The Kenyan city of Mombasa plays host to the eagerly anticipated 35th IAAF World Cross Country Championships (24 March 2007) but looking at the event’s past might draw some important conclusions for Saturday’s race.
In the 35-year history of the event only 15 men have ever lifted the senior men’s long course crown – and of these only six have been solo winners of the event with nine athletes boasting at least one successful defence.
It is a similar trend with the women. Of their 18 champions – 11 have won the title at least twice or more and there have been seven athletes who have successful defended their titles.
Logically you would expect solo champions to be perhaps more commonplace.
The IAAF World Cross Country Championships provide brutally tough competitions which attracts the finest endurance runners from all events – 5000m, 10,000m, Marathon and Steeplechase. The standard of the event is also enhanced by the fact that in the men’s senior race each country can run nine athletes, and in the senior women and the two junior races six runners per country can take-part, as opposed to just three per event at major track and field championships. The quality is therefore exceedingly high.
Yet still the IAAF World Cross Country Championships has a habit of providing repeat champions.
John Treacy was the first man to complete the double with victory in 1978 and 1979 and he was succeeded by American Craig Virgin, who won the event in 1980 and 1981.
Remarkably, the last solo winner of the World Cross Country Championships was some 24 years ago when Ethiopia’s Bekele Debele of Ethiopia battled through the Gateshead mud to triumph in 1983!
Since then multiple men’s winners abound -
Portuguese distance star Carlos Lopes won his second and third world cross gold medals in 1984 and 1985 to add to his maiden victory at Chepstow in 1976. Kenyan great John Ngugi began his dynasty with the first of his four successive titles coming in 1986 – he went on to win a fifth in 1992. Moroccan Khalid Skah was a two-time winner in 1990 and 1991, as was Kenyan William Sigei (93, 94) and Belgian Mohammed Mourhit (2000, 01). Kenyan Paul Tergat, the World marathon record-holder, won five successive titles from 1995 and, of course, Ethiopia master Kenenisa Bekele has won five straight long course titles an accomplishment made even more remarkable by the fact on each occasion he has also struck gold in the now defunct short course race.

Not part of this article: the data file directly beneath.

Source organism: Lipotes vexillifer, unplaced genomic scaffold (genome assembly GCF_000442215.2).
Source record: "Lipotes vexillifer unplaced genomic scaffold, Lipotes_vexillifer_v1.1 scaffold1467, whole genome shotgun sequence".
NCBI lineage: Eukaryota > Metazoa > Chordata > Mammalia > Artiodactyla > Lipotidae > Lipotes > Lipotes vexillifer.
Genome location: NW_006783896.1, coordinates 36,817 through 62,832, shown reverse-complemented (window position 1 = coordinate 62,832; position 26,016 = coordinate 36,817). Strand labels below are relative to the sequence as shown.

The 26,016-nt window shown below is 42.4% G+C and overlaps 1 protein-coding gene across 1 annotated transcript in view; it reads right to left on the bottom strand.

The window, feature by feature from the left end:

There is also a preponderance of multiple champions in the women’s long course race.
Italian Paola Pigni-Cacchi secured victory in the first IAAF World Cross Country in 1973 and 1974 and Spain’s Carmen Valero struck gold in 1976-77. Grete Waitz of Norway won the race a record-breaking five times from 1978-81 and also in 1983 and Zola Budd of Great Britain, Romania’s Maricica Pucia and Annette Sergent of France were both two-time winners in the Eighties.
At the beginning of the Nineties American Lynn Jennings reigned three times from 1990-92 and the trend has been maintained with Derartu Tulu (1995, 1997, 2000), and double winners Gete Wami (1996, 1999), Paula Radcliffe (2001-2) and Tirunesh Dibaba 2005-6. Indeed, since 1994 there have been three only solo long course champions, and one of those, Sonia O’Sullivan of Ireland, completed the long course/short course double in Marrakesh in 1998.
The short course event has also provided multiple winners with Edith Masai winning a hat-trick of women’s titles from 2002-04 and Kenyan John Kibowen winning the men’s race in 1998 and 2000.
There has even been back-to-back champions in the junior race. Kenyan’s Wilfred Kirochi (1987-88) and Philip Mosima (1993-94) successfully defended the men’s junior title and in the women’s race Viola Kibiwot was victorious in 2001-02.
But why should multiple winners be so commonplace in the history of the championships?
Peter Matthews, the esteemed statistician and IAAF commentator, believes this trend reflects the fact the IAAF World Cross Country Championships is an annual event.
“Like the Formula One world championship with Michael Schumacher or the Wimbledon tennis with (Bjorn) Borg, (Roger) Federer or (Rod) Laver you find a lot of multiple champions in annual events,” Matthews explained.
“Any event where you get all the best people in the world you often get one or two stand out performers. This is very different from say a big city marathon where the race does not necessarily attract the best people in the world every year.”
Tim Hutchings, who won a silver medal for Great Britain in the 1984 and 1989 IAAF World Cross Country Championships, also believes the annual nature of the event helped forge multiple winners.
“It is the only global championship in the sport which is held on an annual basis,” said Hutchings, “so this makes it easier to win more than one title. On the track you can dominate for three years but not win an Olympic title because the event is every four years. While you could dominate for three years on the track and only win one world championship.”
Hutchings also believed cross country races were less tactical than on the track and this eliminated a shock element from the racing.
“It is easier to be more consistent in cross country running,” said Hutchings. “Cross country races tend to be run flat out and are therefore more objective.”
Steve Landells for the IAAF